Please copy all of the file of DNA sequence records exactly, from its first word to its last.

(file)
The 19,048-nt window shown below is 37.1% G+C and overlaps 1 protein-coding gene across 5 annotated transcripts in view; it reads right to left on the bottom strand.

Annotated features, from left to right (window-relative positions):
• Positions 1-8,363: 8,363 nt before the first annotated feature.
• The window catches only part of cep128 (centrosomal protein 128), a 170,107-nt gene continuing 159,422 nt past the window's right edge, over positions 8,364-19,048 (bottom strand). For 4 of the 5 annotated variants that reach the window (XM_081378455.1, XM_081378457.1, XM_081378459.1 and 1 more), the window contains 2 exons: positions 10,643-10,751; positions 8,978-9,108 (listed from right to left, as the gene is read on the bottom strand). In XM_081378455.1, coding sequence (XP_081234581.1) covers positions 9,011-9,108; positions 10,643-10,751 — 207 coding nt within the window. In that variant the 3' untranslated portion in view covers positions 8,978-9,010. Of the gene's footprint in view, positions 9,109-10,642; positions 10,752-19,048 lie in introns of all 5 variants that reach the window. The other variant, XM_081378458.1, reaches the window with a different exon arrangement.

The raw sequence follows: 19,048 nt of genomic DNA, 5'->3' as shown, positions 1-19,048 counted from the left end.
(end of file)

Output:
The 19,048-nt window shown below is 37.1% G+C and overlaps 1 protein-coding gene across 5 annotated transcripts in view; it reads right to left on the bottom strand.

Annotated features, from left to right (window-relative positions):
• Positions 1-8,363: 8,363 nt before the first annotated feature.
• The window catches only part of cep128 (centrosomal protein 128), a 170,107-nt gene continuing 159,422 nt past the window's right edge, over positions 8,364-19,048 (bottom strand). For 4 of the 5 annotated variants that reach the window (XM_081378455.1, XM_081378457.1, XM_081378459.1 and 1 more), the window contains 2 exons: positions 10,643-10,751; positions 8,978-9,108 (listed from right to left, as the gene is read on the bottom strand). In XM_081378455.1, coding sequence (XP_081234581.1) covers positions 9,011-9,108; positions 10,643-10,751 — 207 coding nt within the window. In that variant the 3' untranslated portion in view covers positions 8,978-9,010. Of the gene's footprint in view, positions 9,109-10,642; positions 10,752-19,048 lie in introns of all 5 variants that reach the window. The other variant, XM_081378458.1, reaches the window with a different exon arrangement.

The raw sequence follows: 19,048 nt of genomic DNA, 5'->3' as shown, positions 1-19,048 counted from the left end.